Thursday, February 14, 2019

#PowerApps: Simple Object Proximity and Collision Detection

As of late, I have been very interested in all things "Motion" as it relates to developing PowerApps applications - see #PowerApps: Motion Patterns with Parametric Equations. Although, most of the apps you will see tend to be around solving business problems, you cannot really dismiss the capabilities of PowerApps as a gaming platform.

The Basics

In this article, I explore a simple object proximity and collision detection approach, based on some simple logic. The world of gaming uses more sophisticated algorithms based on the laws of physics and what's not, but keep in mind that PowerApps is designed to be a low code/no code environment, hence access to user driven programmatic methods is extremely limited.

The following is a representation of the actual canvas apps I created for this example. It consists of 4 directional arrows to provide motion to smiley, a simple character added from the icons gallery. In addition, we have a rectangular obstacle added as well using the icons gallery. Finally, a slider which controls the steps of the smiley character in any direction. 

Canvas app

There are also two hidden button controls, which we will use to do branch logic. I have found that having code in hidden buttons act as a way to encapsulate logic that you can execute as if it were a method, as you can use PowerApps' Select function to run the On Select code behind the button.

For ease of setting control properties, I have grouped both the directional arrows in one group called Arrows, and the hidden buttons in another group called BusinessLogic, as shown on the left pane of design surface.

Adding Code

Screen On Visible

For the On Visible event, we are simply initializing the position of our smiley character. Smiley will be placed at roughly the center of the screen. The (X,Y) coordinates are stored in two context variables called xPos and yPos, which are then assigned to the X and Y property of the Smiley character.

You can set the obstacle icon away from Smiley, anywhere you want to.

Note: you could add a couple controls to input the position and width and height of the obstacle, but for simplicity sake, I have chosen to do this manually.

Directional Arrows Group

The directional arrows will control Smiley's motion up, down, left, or right, according to the arrow pressed. The up arrow will simple reduce the position on the Y axis, the down arrow will increase it. Conversely, the left arrow will decrease Smiley's position on the X axis, and the right arrow will increase it. All these movements are done in incremental steps dictated by the slide control value, setting the pace of the movement, if you will.

Note that I have chosen to define a directional variable, SmileyDirection, which tracks whether the motion is decreasing (up, left) or increasing (down, right).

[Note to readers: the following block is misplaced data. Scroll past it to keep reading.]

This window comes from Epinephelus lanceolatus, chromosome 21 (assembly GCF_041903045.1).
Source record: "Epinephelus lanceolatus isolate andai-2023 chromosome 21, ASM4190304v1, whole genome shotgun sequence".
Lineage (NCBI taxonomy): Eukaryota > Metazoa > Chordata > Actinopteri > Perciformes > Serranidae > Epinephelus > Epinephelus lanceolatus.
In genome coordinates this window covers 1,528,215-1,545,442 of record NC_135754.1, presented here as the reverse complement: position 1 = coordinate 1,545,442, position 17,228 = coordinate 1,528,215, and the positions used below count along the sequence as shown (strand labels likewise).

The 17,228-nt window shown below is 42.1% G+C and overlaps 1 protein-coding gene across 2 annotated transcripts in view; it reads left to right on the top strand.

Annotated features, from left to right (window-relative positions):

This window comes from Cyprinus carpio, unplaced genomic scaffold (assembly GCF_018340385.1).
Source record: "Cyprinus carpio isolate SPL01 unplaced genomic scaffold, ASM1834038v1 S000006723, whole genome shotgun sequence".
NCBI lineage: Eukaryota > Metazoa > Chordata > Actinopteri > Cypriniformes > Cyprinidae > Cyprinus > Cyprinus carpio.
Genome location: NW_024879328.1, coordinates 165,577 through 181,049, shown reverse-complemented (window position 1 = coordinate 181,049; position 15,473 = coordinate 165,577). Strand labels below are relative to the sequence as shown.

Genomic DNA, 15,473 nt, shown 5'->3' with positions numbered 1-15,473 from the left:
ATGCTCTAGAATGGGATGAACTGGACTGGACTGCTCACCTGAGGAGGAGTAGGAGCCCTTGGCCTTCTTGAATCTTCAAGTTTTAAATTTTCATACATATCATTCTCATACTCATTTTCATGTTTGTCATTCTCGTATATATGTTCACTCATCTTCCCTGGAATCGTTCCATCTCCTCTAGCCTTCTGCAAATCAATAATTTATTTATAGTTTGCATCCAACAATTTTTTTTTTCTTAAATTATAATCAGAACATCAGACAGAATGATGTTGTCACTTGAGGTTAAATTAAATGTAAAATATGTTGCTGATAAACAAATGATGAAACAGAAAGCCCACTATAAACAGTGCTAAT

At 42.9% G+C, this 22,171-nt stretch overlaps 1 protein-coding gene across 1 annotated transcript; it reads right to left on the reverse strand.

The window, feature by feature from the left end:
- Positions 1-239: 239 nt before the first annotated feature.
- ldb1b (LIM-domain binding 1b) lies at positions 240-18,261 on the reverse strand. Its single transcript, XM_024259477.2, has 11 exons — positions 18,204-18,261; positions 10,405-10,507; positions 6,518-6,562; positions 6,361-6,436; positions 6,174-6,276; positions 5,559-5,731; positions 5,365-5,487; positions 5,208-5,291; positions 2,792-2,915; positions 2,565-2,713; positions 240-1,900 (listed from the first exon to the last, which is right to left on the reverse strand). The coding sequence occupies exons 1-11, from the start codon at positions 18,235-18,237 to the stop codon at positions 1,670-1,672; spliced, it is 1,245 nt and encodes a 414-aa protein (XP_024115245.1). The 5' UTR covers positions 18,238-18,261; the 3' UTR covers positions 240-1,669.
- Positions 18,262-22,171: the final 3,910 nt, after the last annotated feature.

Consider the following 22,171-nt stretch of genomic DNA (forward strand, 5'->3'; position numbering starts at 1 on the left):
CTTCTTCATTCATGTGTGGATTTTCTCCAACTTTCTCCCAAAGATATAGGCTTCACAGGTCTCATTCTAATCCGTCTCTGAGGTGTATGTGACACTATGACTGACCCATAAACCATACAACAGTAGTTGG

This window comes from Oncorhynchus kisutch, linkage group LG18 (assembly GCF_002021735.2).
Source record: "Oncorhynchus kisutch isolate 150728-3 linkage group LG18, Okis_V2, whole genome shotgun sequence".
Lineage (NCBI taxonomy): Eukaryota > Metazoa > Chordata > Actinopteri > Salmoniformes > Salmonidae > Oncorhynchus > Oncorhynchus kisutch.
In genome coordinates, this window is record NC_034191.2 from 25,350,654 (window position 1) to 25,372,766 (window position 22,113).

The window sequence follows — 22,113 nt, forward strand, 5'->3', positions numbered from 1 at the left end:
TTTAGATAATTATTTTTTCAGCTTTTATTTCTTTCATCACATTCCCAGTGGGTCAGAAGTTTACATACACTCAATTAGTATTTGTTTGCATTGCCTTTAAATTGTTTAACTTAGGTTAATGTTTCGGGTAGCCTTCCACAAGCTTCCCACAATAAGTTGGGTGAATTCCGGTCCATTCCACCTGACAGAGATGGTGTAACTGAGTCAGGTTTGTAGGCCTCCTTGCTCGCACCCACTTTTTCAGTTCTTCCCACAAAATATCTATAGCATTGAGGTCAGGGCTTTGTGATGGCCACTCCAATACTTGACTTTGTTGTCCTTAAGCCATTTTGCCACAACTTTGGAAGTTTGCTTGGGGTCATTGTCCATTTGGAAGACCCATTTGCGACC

Up Arrow

Left Arrow

Down Arrow

Right Arrow

Business Logic Group

Each time Smiley's motion is affected by the directional arrows, we need to evaluate whether its next step in that direction will put it in proximity with the obstacle, hence leaving it in danger of colliding on the next move.

The first logic branch says:

If Smiley's next step in the current direction (top, bottom) is within the horizontal boundaries of the obstacle - dictated by the value pair Rc1.X and Rc1.X + Rc1.Width - it will only be in the clear if it's outside of the vertical boundaries (the obstacle's height). Otherwise, Smiley would be in imminent danger of colliding on the next move in the current direction of motion - and this is where it gets interesting!

We also need to factor Smiley's own height when the motion is in the direction of the obstacle from the top as the value pair (Smiley.X, Smiley.Y) only represents the upper left corner of Smiley's position. In complex gaming design, this is done from the center of gravity of the object, but remember, we are not that fancy here.


If Smiley is not within the horizontal boundaries of the obstacle, then we need to similarly evaluate if Smiley it's within the vertical boundaries of the obstacle, while traveling left or right - dictated by the value pair Rc1.Y and Rc1.Y + Rc1.Height. Then, it stands to reason, that Smiley will only be in the clear, if it's outside the horizontal boundaries in the direction of travel.

Again, we want to factor in Smiley's width to ensure that if we are traveling towards the object from the right, we detect its proximity more accurately.


The Warning Label

Each EvalLogic button updates the CollisionWarning context variable, which is then assigned to the Text property of the label (place within the directional arrows pane).

The Final Results

When all the pieces are in place, the following is the final results:

Until next post,

Mariano Gomez, MVP

Monday, February 11, 2019

#PowerApps: Motion Patterns with Parametric Equations

As of late, I have been experimenting with motion in Microsoft PowerApps. This has actually helped me to revisit different mathematical models describing the motion of objects throw a two-dimensional space. As a result, I have created this video explaining how to create the following motion patterns:

You can download the msapp file from the PowerApps Community Apps Gallery here.

Until next post,

Mariano Gomez, MVP